Thursday, November 29, 2007

'Fails to consider'

Tim Burke has a nice, short post at Easily Distracted about students using phrases like 'fail to consider' in their writing. As Tim points out, such phrases indicate a tentativeness on the writer's part — a kind of hedge against saying something more assertive. I was also intrigued by this comment from Rob MacD:

Gerald Graff’s Clueless in Academe observes that student writing rarely uses any of the vast inventory of verbs to describe mental actions: he argues, she assumes, they challenge, I infer, he claims… Instead students return again and again to variations of “discusses,” “considers,” or “talks about.” Graff relates this to a broader difficulty with familiarizing students to argument culture, where our students often understand the process of “choosing topics” but not of “forming arguments.”

That certainly reflects my experience with students attempting to write philosophy. They often have an impoverished vocabulary to describe argumentative moves and strategies. Any tips out there as to how to help students develop the habit of thinking about their own thinking —and the thinking of those whose work they study — in more richly argumentative terms?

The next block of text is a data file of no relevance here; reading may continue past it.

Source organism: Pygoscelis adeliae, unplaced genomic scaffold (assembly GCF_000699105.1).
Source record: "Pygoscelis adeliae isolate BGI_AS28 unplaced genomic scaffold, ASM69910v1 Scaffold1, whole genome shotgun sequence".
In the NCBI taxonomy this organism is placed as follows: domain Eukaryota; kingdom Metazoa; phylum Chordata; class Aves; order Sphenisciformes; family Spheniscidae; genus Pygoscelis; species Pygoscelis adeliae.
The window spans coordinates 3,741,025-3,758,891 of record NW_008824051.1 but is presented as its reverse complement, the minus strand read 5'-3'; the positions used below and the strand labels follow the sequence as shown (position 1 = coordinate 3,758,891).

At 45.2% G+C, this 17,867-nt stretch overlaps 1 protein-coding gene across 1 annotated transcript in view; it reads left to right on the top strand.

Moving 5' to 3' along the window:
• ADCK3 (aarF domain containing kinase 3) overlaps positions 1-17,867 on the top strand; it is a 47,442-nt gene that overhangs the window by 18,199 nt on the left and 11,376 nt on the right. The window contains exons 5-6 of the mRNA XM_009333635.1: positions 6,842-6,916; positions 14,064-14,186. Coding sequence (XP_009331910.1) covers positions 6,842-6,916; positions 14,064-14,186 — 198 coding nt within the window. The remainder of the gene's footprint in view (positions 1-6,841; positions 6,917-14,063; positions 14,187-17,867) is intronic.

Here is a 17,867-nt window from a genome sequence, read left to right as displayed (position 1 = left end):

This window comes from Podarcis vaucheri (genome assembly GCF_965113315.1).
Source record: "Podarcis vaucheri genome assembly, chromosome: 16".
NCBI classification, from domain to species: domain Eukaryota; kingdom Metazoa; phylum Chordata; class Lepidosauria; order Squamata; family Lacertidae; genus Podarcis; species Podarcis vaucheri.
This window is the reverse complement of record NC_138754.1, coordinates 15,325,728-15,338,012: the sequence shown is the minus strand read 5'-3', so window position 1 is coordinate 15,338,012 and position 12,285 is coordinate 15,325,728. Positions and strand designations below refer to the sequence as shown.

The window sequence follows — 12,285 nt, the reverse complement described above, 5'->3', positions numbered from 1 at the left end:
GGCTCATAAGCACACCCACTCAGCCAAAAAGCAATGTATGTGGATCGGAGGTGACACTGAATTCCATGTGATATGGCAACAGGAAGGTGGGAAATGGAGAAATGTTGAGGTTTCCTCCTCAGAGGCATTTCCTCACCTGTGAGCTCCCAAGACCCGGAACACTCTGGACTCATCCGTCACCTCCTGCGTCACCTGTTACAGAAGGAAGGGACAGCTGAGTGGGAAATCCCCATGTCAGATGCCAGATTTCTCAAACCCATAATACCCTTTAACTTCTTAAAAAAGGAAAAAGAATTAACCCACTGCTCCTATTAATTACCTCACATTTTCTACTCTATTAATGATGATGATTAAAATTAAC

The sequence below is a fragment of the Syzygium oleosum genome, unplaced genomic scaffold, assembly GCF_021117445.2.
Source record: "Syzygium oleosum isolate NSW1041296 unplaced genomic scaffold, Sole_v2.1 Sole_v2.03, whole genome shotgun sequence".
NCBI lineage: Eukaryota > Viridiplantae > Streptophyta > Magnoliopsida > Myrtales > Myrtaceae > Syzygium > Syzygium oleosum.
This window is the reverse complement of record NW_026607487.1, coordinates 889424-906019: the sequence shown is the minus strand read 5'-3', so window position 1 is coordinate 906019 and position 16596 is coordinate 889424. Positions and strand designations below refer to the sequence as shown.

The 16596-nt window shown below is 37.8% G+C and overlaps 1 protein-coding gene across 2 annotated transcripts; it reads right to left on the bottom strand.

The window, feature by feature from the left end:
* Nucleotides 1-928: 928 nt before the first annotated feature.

1. I have us brainstorm a list of useful philosophical verbs: holds, argues, objects, suggests, illuminates, etc. I then suggest that they keep the list close by them when they write their papers.

  2. Have them read books about writing, perhaps? Zinsser's On Writing Well, for instance, helped me to start kicking the habit of "Don't use I in a paper!"

  3. I like Becko's suggestion.

    I wonder if our paper prompts are partly to blame, too. How many paper prompts ask students to "discuss" somebody's argument? Using argumentative verbs in the prompt itself might help.

    Small stakes writing assignments leading up to the paper might help, too, since you can suggest argumentative verbs in your feedback on them.

  4. I don't share your blanket antipathy toward 'I', mikep; sometimes it's the only way to avoid awkwardness.

    Good point, David, about writing prompts. It seems that there's a larger problem here, not limited to writing (though student writing is where the problem shows up). Students don't think of their intellectual studies in terms of people making argumentative moves. Perhaps the problem can be tackled with some carefully constructed reading assignments? The First Meditation, with all its various epistemic attitudes, would be a good target text for such an assignment.


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